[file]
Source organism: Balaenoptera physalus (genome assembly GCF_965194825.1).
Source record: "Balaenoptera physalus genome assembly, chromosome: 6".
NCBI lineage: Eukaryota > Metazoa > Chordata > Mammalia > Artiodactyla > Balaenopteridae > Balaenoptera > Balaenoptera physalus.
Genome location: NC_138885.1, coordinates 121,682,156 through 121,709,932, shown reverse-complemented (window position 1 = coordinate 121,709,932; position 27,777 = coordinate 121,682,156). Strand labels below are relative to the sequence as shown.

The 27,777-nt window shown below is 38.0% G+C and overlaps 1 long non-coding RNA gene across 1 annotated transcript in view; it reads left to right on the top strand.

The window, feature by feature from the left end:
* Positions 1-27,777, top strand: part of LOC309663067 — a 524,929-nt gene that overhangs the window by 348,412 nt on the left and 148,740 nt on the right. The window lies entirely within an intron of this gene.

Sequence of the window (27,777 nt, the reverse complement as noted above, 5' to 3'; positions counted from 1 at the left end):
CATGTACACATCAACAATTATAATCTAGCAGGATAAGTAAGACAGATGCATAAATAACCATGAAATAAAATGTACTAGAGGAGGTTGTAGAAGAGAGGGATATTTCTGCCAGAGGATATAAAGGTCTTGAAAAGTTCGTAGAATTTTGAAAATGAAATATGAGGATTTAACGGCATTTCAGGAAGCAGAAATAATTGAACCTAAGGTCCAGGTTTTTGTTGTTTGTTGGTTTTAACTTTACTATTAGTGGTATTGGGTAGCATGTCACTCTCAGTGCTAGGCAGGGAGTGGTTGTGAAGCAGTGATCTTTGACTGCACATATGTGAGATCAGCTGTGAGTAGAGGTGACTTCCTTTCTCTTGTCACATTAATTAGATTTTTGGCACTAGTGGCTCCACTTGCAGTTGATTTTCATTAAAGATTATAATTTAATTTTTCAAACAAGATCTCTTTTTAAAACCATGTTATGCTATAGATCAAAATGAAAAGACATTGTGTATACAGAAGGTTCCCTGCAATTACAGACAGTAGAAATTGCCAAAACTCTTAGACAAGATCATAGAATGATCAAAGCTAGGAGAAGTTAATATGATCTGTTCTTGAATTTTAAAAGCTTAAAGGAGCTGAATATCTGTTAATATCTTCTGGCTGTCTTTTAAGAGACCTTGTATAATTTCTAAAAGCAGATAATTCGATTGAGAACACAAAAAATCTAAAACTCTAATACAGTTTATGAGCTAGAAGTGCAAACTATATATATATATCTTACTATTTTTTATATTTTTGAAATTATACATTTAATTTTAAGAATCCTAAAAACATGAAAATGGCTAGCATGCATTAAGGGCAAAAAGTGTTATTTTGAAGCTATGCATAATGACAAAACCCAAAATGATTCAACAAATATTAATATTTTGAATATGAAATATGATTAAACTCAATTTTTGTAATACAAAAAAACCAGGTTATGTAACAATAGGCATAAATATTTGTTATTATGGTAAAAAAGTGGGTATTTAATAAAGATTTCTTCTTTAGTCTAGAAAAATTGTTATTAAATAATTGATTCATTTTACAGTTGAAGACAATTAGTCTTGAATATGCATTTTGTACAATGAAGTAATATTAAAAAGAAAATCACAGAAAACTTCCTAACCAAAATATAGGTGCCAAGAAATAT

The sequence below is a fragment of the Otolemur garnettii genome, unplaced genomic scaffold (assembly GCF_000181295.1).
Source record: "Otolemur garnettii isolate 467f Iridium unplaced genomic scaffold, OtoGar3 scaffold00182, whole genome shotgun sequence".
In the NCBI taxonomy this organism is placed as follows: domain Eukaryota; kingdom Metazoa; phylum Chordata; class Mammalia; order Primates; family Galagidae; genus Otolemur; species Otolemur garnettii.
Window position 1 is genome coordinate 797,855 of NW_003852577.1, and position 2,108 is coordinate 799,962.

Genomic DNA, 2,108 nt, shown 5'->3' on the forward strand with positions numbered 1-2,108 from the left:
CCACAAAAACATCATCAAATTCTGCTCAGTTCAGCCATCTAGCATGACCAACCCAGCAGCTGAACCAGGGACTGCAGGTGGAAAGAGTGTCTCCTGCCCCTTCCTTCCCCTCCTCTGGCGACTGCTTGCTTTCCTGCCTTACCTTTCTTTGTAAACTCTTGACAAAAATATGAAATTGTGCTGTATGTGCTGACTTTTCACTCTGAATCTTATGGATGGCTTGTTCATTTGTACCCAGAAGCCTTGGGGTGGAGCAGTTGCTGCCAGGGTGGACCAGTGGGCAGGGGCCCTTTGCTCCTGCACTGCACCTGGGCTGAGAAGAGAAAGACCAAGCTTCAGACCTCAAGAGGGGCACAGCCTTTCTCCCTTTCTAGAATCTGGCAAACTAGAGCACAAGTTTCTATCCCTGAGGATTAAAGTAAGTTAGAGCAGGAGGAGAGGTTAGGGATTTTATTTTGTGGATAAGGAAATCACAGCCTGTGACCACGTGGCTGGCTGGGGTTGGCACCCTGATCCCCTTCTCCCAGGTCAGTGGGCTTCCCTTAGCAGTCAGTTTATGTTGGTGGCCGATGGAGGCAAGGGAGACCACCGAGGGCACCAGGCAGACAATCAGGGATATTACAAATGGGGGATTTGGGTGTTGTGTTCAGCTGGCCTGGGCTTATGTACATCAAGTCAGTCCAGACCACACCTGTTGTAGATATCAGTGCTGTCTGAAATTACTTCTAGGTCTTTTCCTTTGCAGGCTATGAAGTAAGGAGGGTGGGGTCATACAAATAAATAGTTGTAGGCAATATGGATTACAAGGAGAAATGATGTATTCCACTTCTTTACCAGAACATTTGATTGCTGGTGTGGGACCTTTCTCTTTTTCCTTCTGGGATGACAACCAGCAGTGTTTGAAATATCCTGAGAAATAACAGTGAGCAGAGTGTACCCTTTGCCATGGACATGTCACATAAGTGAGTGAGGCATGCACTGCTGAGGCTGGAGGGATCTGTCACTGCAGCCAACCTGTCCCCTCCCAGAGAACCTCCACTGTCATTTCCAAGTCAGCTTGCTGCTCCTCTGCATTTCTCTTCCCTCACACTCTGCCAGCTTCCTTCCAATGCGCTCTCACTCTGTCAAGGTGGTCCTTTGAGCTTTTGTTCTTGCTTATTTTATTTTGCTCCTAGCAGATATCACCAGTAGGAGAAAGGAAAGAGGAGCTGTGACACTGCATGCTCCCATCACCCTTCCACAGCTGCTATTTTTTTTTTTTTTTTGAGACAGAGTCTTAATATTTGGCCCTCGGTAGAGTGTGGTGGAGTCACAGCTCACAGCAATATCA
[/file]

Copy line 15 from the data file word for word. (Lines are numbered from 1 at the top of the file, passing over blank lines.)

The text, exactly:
CCACAAAAACATCATCAAATTCTGCTCAGTTCAGCCATCTAGCATGACCAACCCAGCAGCTGAACCAGGGACTGCAGGTGGAAAGAGTGTCTCCTGCCCCTTCCTTCCCCTCCTCTGGCGACTGCTTGCTTTCCTGCCTTACCTTTCTTTGTAAACTCTTGACAAAAATATGAAATTGTGCTGTATGTGCTGACTTTTCACTCTGAATCTTATGGATGGCTTGTTCATTTGTACCCAGAAGCCTTGGGGTGGAGCAGTTGCTGCCAGGGTGGACCAGTGGGCAGGGGCCCTTTGCTCCTGCACTGCACCTGGGCTGAGAAGAGAAAGACCAAGCTTCAGACCTCAAGAGGGGCACAGCCTTTCTCCCTTTCTAGAATCTGGCAAACTAGAGCACAAGTTTCTATCCCTGAGGATTAAAGTAAGTTAGAGCAGGAGGAGAGGTTAGGGATTTTATTTTGTGGATAAGGAAATCACAGCCTGTGACCACGTGGCTGGCTGGGGTTGGCACCCTGATCCCCTTCTCCCAGGTCAGTGGGCTTCCCTTAGCAGTCAGTTTATGTTGGTGGCCGATGGAGGCAAGGGAGACCACCGAGGGCACCAGGCAGACAATCAGGGATATTACAAATGGGGGATTTGGGTGTTGTGTTCAGCTGGCCTGGGCTTATGTACATCAAGTCAGTCCAGACCACACCTGTTGTAGATATCAGTGCTGTCTGAAATTACTTCTAGGTCTTTTCCTTTGCAGGCTATGAAGTAAGGAGGGTGGGGTCATACAAATAAATAGTTGTAGGCAATATGGATTACAAGGAGAAATGATGTATTCCACTTCTTTACCAGAACATTTGATTGCTGGTGTGGGACCTTTCTCTTTTTCCTTCTGGGATGACAACCAGCAGTGTTTGAAATATCCTGAGAAATAACAGTGAGCAGAGTGTACCCTTTGCCATGGACATGTCACATAAGTGAGTGAGGCATGCACTGCTGAGGCTGGAGGGATCTGTCACTGCAGCCAACCTGTCCCCTCCCAGAGAACCTCCACTGTCATTTCCAAGTCAGCTTGCTGCTCCTCTGCATTTCTCTTCCCTCACACTCTGCCAGCTTCCTTCCAATGCGCTCTCACTCTGTCAAGGTGGTCCTTTGAGCTTTTGTTCTTGCTTATTTTATTTTGCTCCTAGCAGATATCACCAGTAGGAGAAAGGAAAGAGGAGCTGTGACACTGCATGCTCCCATCACCCTTCCACAGCTGCTATTTTTTTTTTTTTTTTGAGACAGAGTCTTAATATTTGGCCCTCGGTAGAGTGTGGTGGAGTCACAGCTCACAGCAATATCA